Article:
Thanks to friend of the blog Chris Salzman, I read a nice article on Genesis Temple about a curious pair of adventure games from the early 90s—as the gaming world transitioned to the hitherto unknown heights of storage known as the CD-ROM. I encourage you to read that Genesis Temple article for more details on that era.
The game said article focused in on was originally called Daughter of Serpents and it is:
- A mysterious adventure,
- Set in 1920s Egypt, and
- Vaguely Lovecraftian in tone.
And if that weren’t enough, the video game apparently came with a small zine-scale tabletop roleplaying game system and prequel scenario. "I feel personally attacked." I knew I had to track this down and play it immediately, regardless of whether or not it was any good. As a spoiler: I wish I could tell you the video game is a forgotten gem.
Daughter of Serpents (I could not, alas, get the remixed CD-ROM version called The Scroll to run on my Mac) is a short little game that sees the player delve into a mystery in Alexandria in the early 1920s. The backstory is intriguing—relics are being smuggled and strange doings are afoot—and the graphics are lovingly rendered. The music is peppy in that ol' DOS soundblaster style. There is a ridiculously overblown—if delightful—character creation system, letting you play as a character with a wide range of skills from "egyptology" to "divination." Unfortunately, the game itself doesn’t really ask the character—or the player, sadly—to really use those skills. The game is more of an interactive novel: you visit a scene, you find a couple things to click on, you watch some dialogue. There are minimal branches in the dialogue and almost no real choices to make in moving the story forward. You can die at several junctures, which adds an element of spicy danger to the mix, but the UI is bafflingly antagonistic to the player—you can’t reload a save game without starting the game over again and sitting through the introductory sequence, then operating the clumsy inventory system to find the “load a save file” option.
But it is atmospheric and the story is nicely done and well paced. It certainly doesn't overstay its welcome: the entire experience can be had in a couple of hours. It gives strong “Masks of Nyarlathotep Side Quest” vibes. If you’d like to play it on a modern Mac, you can do so via Boxer (make sure you get the newer beta version) and the floppy disc version is available here. If you’re on a PC, this might be your plug.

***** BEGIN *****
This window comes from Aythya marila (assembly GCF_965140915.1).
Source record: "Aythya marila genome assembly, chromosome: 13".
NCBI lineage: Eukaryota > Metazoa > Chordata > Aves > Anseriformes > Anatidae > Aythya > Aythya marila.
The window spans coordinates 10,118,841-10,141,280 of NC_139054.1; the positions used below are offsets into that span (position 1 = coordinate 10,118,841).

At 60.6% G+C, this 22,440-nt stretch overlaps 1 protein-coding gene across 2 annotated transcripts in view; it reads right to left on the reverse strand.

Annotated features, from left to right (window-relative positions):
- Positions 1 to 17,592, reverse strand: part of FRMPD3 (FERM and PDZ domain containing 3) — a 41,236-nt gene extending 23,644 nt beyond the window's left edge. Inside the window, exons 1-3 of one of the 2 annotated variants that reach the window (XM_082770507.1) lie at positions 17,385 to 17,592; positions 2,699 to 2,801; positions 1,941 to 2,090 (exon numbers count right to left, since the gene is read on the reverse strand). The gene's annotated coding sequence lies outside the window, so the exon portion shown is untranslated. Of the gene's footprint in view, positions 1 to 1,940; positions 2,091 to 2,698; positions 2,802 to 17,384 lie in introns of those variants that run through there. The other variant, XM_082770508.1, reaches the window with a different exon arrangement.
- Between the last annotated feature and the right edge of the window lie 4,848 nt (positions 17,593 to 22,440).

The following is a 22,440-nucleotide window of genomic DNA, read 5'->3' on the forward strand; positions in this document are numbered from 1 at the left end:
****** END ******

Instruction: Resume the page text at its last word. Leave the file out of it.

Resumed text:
I rate it a C.
So much for the video game. Let’s talk about the TTRPG!
A TTRPG? Included in my 1990s Adventure Game?
Now this is a forgotten gem that can be found on RPGGeek (along with some supporting material like a character generator). If you’re interested in story games, investigative RPGs, or RPG history, I think you'll get a kick out of this.
Firstly, it is very up front—especially for 1992—in placing itself firmly in the narrativist RPG camp. It eschews complex rules in order to focus on what it asserts all RPGs ultimately are: interactive storytelling experiences. It even positions the “GM” as “the Director” and rather than allotting them “mastery” over the world and the story, it suggests that their principal role is to be flexible, keep the game moving without stressing about rule details, and to try to facilitate everyone having a fun time at the table.
It's very easy to get bogged down in the mechanics of RPGs, with piles of weird shaped dice, and towers of rulebooks, but whatever the differences between systems, all are fundamentally the same. The answer to the question 'what are role-playing games?' is simple - they are interactive storytelling.
As for the system itself, it has a handful of professions apropos to a 1920s-era investigative / mythos-y game: Traveller, Egyptologist, Sleuth, Private Eye, Occultist, Mystic. It distributes skills amongst the professions, but adds that characters can take skills from outside their professions if they so choose. The professions seem more like a way to divvy up spotlight moments. Resolution mechanics are straightforward: skills are rated from 1 to 4, the number indicating how many dice you roll when testing your skill. You’re looking to meet or exceed a target number set by the Director by adding your dice results together. The higher you roll, the better. Character advancement is based on collecting checkmarks next to skills you’ve tested during the game—every fifth successful test, you get better at that skill.
And that’s pretty much it, modulo some more story-forward reminders—the entire system fits on 7 small booklet-sized pages. A couple pages of RPG tips and Directorial Advice, and the rest of the booklet is a scenario to play.
Thoroughly charming, and it feels almost like something that would have come out of the OSR or Story Games / Forge movements. It reads like something I might play today, given a slightly different coat of paint.
I’m really glad I found this. B+.